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Gridsize in FDS effects end-result?

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Old   January 19, 2004, 06:14
Default Gridsize in FDS effects end-result?
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Hi everyone,

I'm currently using FDS 3 from NIST to analyse fire behaviour in buildings. I have no experience with other cfd-packages and I am somewhat of a novice concerning cfd.

With FDS it's possible to stretch or compress the geometry-grid at numerous points. This way I can compress the grid at places I have wall-sections and other tight spots and stretch it on long walls and places where there's nothing. This gives me accurate geometry while keeping the grid relatively small and thus giving me faster calculation times on my pc.

My question is if these grid-alterations affect the end results of the calculation. It will undoubtly lower the resolution of the end-result, but will it affect the outcome at a given gridpoint? In other words: at one given gridpoint, does it make a difference in outcome whether there are a lot of gridpoints or just a few near it? If so, is the difference worth the extra calculation time?

Thanks, Danny
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Old   January 21, 2004, 10:45
Default Re: Gridsize in FDS effects end-result?
Jim Park
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"In other words: at one given gridpoint, does it make a difference in outcome whether there are a lot of gridpoints or just a few near it?"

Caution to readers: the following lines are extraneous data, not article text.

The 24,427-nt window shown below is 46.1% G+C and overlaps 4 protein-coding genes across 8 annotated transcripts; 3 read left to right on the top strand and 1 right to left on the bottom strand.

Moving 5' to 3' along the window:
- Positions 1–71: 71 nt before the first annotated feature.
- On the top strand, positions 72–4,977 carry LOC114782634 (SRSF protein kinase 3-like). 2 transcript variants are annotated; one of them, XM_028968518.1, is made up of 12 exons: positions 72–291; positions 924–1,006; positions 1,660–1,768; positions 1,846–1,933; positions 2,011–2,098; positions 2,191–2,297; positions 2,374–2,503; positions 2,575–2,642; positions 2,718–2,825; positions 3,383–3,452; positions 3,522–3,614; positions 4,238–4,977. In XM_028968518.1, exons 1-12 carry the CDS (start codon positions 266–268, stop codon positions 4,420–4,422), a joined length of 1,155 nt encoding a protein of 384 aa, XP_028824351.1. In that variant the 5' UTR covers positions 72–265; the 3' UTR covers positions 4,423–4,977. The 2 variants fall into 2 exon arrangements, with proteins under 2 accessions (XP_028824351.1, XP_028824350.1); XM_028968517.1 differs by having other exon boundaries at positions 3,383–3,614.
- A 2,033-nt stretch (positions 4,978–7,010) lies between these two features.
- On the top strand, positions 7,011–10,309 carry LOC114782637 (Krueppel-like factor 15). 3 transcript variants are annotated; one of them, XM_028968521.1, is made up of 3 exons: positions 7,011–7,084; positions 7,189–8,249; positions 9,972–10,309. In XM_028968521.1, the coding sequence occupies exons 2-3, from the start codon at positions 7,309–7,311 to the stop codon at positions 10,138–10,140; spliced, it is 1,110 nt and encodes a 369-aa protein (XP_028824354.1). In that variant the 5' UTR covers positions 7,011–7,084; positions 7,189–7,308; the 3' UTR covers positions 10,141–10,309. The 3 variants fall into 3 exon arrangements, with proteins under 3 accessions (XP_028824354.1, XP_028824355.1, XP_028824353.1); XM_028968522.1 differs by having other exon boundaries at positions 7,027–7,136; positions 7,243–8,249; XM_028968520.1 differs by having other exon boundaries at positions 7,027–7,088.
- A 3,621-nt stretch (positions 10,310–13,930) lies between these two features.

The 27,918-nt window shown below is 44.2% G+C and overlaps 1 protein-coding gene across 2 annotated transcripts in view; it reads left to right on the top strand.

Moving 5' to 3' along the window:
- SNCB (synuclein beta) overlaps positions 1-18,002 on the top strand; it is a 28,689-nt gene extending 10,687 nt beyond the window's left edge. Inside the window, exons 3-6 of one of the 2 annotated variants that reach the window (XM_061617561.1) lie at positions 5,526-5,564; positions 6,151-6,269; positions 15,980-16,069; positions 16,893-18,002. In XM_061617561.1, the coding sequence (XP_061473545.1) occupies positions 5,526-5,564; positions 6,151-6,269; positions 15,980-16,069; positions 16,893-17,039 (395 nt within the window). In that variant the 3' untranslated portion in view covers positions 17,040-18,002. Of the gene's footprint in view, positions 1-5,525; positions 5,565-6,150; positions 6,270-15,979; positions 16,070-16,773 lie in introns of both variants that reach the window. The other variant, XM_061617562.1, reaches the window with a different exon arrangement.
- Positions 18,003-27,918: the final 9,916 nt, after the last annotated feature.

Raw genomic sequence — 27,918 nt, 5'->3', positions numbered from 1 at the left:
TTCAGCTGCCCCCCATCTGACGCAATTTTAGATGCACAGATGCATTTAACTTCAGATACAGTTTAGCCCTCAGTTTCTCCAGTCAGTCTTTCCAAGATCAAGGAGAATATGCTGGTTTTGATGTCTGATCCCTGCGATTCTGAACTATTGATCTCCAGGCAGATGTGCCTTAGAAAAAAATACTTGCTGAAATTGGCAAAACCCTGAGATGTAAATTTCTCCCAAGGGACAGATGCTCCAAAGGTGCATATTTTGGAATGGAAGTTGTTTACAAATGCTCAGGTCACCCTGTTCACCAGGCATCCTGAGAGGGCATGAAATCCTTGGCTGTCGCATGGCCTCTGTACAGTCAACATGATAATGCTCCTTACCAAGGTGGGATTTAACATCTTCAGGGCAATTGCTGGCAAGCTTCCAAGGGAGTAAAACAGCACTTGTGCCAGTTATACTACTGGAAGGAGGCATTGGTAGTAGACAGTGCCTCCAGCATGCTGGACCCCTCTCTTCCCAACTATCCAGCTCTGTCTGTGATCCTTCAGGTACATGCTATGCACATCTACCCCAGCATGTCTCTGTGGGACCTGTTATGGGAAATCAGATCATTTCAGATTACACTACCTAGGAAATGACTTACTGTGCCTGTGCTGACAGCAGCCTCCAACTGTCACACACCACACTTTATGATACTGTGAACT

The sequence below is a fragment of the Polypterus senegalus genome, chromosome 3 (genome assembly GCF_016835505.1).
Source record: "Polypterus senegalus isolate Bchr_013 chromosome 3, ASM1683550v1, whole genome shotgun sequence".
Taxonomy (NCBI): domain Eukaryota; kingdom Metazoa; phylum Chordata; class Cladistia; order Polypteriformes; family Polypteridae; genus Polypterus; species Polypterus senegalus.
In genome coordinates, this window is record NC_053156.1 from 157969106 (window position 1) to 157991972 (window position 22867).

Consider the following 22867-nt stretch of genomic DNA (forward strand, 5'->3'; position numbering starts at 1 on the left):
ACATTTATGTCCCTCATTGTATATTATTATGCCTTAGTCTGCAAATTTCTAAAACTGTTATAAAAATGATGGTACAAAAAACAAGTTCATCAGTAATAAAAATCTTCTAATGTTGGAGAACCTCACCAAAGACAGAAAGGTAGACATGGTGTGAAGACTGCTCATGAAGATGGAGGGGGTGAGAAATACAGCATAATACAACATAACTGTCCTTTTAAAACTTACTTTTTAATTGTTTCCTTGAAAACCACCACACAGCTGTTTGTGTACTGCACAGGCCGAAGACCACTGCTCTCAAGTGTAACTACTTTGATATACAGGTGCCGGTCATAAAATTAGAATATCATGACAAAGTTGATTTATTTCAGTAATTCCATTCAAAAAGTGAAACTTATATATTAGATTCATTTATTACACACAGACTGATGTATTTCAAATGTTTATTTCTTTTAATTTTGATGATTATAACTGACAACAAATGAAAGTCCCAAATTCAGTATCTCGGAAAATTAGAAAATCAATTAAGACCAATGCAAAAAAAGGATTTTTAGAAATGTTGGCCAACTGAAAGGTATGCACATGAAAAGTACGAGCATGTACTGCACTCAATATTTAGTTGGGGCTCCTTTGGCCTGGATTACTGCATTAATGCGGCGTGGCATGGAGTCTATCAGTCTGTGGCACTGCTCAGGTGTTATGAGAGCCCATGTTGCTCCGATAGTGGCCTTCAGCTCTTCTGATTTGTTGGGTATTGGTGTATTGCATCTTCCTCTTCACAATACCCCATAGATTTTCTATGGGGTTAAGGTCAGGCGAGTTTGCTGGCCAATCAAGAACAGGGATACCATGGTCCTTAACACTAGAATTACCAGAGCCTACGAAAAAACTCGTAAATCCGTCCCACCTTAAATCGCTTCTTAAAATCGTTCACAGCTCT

Definitely. You might want to read about resolution issues in some of the modern texts - the younger folks on this forum will have recommendations. Not only does the distance between the points impact the solution at a particular node, but the spacing ratio (or mesh growth ratio) also makes a difference.

"If so, is the difference worth the extra calculation time?"

This is harder to answer. You're getting into economics big time here. The cost of your time needs to be weighed against the impact of the accuracy of your solution - is a 50% error acceptable? How about 10%? How many solutions will you need for different sets of initial and boundary conditions?

I would be inclined to run several meshes varying the total number of nodes as well as the spacing density and compare the solutions very carefully. You'll not only get a hint at the answer to your questions, but you'll learn a lot about the code you're using. If this is too expensive, you should be very modest about the validity of your solution.
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